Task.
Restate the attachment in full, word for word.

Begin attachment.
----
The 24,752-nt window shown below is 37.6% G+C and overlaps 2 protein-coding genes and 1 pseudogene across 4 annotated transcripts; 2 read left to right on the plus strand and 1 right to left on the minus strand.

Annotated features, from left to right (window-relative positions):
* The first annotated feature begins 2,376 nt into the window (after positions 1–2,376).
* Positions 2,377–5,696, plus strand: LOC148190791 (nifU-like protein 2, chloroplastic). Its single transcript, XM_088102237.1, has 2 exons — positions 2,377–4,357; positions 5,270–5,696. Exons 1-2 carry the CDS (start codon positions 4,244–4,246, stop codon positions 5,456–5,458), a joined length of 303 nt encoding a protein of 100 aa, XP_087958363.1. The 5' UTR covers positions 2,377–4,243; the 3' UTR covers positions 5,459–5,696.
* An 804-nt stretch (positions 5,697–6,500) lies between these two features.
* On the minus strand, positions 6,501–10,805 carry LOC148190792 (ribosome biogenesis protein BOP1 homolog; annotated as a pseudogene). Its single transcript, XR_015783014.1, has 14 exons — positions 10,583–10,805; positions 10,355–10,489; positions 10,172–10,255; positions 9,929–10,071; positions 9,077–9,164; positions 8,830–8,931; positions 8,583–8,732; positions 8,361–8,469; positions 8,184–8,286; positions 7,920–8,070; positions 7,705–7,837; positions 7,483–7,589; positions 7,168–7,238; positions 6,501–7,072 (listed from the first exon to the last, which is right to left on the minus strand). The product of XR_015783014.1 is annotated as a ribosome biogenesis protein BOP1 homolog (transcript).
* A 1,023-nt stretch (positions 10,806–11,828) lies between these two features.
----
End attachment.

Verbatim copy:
The 24,752-nt window shown below is 37.6% G+C and overlaps 2 protein-coding genes and 1 pseudogene across 4 annotated transcripts; 2 read left to right on the plus strand and 1 right to left on the minus strand.

Annotated features, from left to right (window-relative positions):
* The first annotated feature begins 2,376 nt into the window (after positions 1–2,376).
* Positions 2,377–5,696, plus strand: LOC148190791 (nifU-like protein 2, chloroplastic). Its single transcript, XM_088102237.1, has 2 exons — positions 2,377–4,357; positions 5,270–5,696. Exons 1-2 carry the CDS (start codon positions 4,244–4,246, stop codon positions 5,456–5,458), a joined length of 303 nt encoding a protein of 100 aa, XP_087958363.1. The 5' UTR covers positions 2,377–4,243; the 3' UTR covers positions 5,459–5,696.
* An 804-nt stretch (positions 5,697–6,500) lies between these two features.
* On the minus strand, positions 6,501–10,805 carry LOC148190792 (ribosome biogenesis protein BOP1 homolog; annotated as a pseudogene). Its single transcript, XR_015783014.1, has 14 exons — positions 10,583–10,805; positions 10,355–10,489; positions 10,172–10,255; positions 9,929–10,071; positions 9,077–9,164; positions 8,830–8,931; positions 8,583–8,732; positions 8,361–8,469; positions 8,184–8,286; positions 7,920–8,070; positions 7,705–7,837; positions 7,483–7,589; positions 7,168–7,238; positions 6,501–7,072 (listed from the first exon to the last, which is right to left on the minus strand). The product of XR_015783014.1 is annotated as a ribosome biogenesis protein BOP1 homolog (transcript).
* A 1,023-nt stretch (positions 10,806–11,828) lies between these two features.